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Karen Sandell Sfanos, M.S., Ph.D.

Photo of Dr. Karen Sandell Sfanos, M.S., Ph.D.

Associate Professor of Pathology

Research Interests: Prostate cancer; molecular pathology; infections and chronic inflammation; microbiome

Background

Dr. Karen Sfanos is an associate professor of pathology at the Johns Hopkins University School of Medicine. Her research focuses on the cellular and molecular pathology of prostate disease.

Dr. Sfanos and her research team are particularly interested in agents that may lead to chronic prostatic inflammation, such as bacterial infections and prostatic concretions called corpora amylacea. The lab's ongoing studies are aimed at understanding the influence of prostate infections and inflammation on prostate disease including prostate cancer and benign prostatic hyperplasia (BPH). The laboratory also focuses on the influence of the microbiome on prostate cancer development, progression, and/or resistance to therapy.

Dr. Sfanos earned her M.S. at the Florida Institute of Technology. She completed her Ph.D. and a fellowship at the Johns Hopkins School of Medicine.

She was awarded a fellowship from the Prevent Cancer Foundation in 2009 and was recognized by the Prostate Cancer Foundation as the Chris and Felicia Evensen Young Investigator in 2012 and by the V Foundation as a V Scholar in 2014.

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Titles

  • Associate Professor of Pathology
  • Associate Professor of Oncology
  • Associate Professor of Urology

Departments / Divisions

Education

Degrees

  • B.S., Florida Institute of Technology (Florida) (2001)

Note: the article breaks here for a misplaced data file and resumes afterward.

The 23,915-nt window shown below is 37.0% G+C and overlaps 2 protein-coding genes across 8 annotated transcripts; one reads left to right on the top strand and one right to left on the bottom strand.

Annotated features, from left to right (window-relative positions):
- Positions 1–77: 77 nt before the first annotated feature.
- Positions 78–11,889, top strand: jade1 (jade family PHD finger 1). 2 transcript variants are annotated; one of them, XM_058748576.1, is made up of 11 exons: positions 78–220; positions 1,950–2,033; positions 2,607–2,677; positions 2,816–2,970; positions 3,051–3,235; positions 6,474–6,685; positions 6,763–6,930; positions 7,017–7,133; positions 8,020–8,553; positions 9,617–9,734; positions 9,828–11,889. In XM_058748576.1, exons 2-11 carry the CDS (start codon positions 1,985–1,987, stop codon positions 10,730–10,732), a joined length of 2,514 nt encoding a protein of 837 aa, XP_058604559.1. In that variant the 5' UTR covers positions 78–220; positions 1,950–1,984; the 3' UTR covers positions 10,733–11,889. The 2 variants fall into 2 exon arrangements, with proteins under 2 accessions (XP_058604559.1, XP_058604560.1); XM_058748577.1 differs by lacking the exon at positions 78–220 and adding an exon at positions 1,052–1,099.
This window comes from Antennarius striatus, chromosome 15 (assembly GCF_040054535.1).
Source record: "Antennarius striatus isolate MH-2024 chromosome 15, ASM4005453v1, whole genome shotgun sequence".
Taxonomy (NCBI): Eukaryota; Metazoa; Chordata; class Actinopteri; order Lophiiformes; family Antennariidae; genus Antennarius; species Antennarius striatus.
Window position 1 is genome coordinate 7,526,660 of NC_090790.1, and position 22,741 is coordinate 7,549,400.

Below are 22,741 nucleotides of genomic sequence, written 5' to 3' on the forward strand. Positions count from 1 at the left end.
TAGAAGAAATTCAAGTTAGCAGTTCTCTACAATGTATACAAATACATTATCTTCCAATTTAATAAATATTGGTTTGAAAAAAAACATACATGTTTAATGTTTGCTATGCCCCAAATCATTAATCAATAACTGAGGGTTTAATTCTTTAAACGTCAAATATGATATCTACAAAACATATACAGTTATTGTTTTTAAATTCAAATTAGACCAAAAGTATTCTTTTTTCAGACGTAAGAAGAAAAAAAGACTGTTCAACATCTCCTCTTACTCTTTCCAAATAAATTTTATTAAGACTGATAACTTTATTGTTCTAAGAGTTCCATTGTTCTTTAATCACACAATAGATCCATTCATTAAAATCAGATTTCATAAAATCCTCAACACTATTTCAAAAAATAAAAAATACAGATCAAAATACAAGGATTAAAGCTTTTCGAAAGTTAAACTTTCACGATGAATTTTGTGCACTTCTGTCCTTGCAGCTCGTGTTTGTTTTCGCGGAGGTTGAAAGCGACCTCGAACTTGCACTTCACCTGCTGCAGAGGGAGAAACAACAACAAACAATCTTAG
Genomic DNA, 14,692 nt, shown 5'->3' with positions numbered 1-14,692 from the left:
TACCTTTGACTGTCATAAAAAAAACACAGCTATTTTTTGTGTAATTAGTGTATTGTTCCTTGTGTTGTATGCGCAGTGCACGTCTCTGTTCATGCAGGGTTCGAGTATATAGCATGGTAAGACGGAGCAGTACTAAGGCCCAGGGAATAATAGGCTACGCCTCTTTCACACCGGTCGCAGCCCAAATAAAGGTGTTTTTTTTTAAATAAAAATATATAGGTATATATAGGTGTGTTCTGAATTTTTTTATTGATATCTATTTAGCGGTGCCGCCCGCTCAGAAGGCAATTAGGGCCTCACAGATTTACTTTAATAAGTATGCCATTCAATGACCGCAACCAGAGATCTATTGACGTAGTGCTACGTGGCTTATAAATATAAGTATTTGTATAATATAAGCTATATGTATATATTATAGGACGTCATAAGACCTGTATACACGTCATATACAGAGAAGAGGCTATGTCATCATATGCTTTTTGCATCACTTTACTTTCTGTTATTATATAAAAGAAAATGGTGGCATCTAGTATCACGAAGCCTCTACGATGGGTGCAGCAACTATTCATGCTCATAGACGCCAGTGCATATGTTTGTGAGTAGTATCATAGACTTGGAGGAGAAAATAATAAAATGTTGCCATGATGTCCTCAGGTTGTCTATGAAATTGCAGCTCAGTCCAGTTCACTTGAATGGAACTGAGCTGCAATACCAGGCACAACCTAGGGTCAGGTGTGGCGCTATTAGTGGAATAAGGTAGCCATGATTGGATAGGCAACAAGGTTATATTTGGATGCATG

• M.S., Florida Institute of Technology (Florida) (2003)
  • Ph.D., Johns Hopkins University School of Medicine (Maryland) (2008)

Research & Publications

Research Summary

Dr. Sfanos and her lab study the cellular and molecular pathology of prostate disease. She is specifically interested in agents that may lead to chronic inflammation in the prostate. Ongoing studies in the lab are aimed at understanding the influence of prostate infections and inflammation on prostate disease including prostate cancer and benign prostatic hyperplasia (BPH). The laboratory also focuses on the influence of the microbiome on prostate cancer development, progression, and/or treatment.

Dr. Sfanos’ previous studies have demonstrated the presence of multiple microbial species in the prostate of cancer patients and, importantly, many of the organisms identified are consistent with genera associated with inflammation-associated conditions including bacterial prostatitis or urinary tract infections. She works very closely with both genitourinary pathologists as well as epidemiologists in an effort to correlate discoveries in the laboratory with prostate cancer risk as well as disease pathology.

Lab Website: The Sfanos Lab

Selected Publications

Sfanos K.S., Bruno T.C., Maris C.H., Xu L., Thoburn C.J., De Marzo A.M., Meeker A.K., Isaacs W.B., Drake C.G. Phenotypic analysis of prostate-infiltrating lymphocytes reveals TH17 and Treg skewing. Clinical Cancer Research. 2008; 14: 3254-3261.

Sfanos K.S., Wilson B.A., De Marzo A.M., Isaacs W.B. Acute inflammatory proteins constitute the organic matrix of prostatic corpora amylacea and calculi in men with prostate cancer. Proceedings of the National Academy of Sciences (PNAS) U.S.A. 2009; 106: 3443-3448.

Aloia A.L.*, Sfanos K.S.*, Isaacs W.B., Zheng Q., Maldarelli F., De Marzo A.M., Rein A. XMRV: A new virus in prostate cancer? Cancer Research. 2010; 70: 10028-10033. *Co-first author

Shinohara, D.B., Vaghasia, A., Yu, S-H., Mak, T.N., Brüggemann, H., Nelson, W.G., De Marzo, A.M., Yegnasubramanian, S., Sfanos, K.S. A mouse model of chronic prostatic inflammation using a human prostate cancer-derived isolate of Propionibacterium acnes. Prostate, 73(9):1007-1015, 2013.

Yu, S.-H., Zheng, Q., Esopi, D., Luo, J., Macgregor-Das, A., Antonarakis, E.S., Vessella, R., Morrissey, C., De Marzo, A.M., Sfanos, K.S. A paracrine role for IL-6 in prostate cancer patients: Lack of production by primary or metastatic tumor cells. Cancer Immunology Research, 3:1175-1184, 2015.

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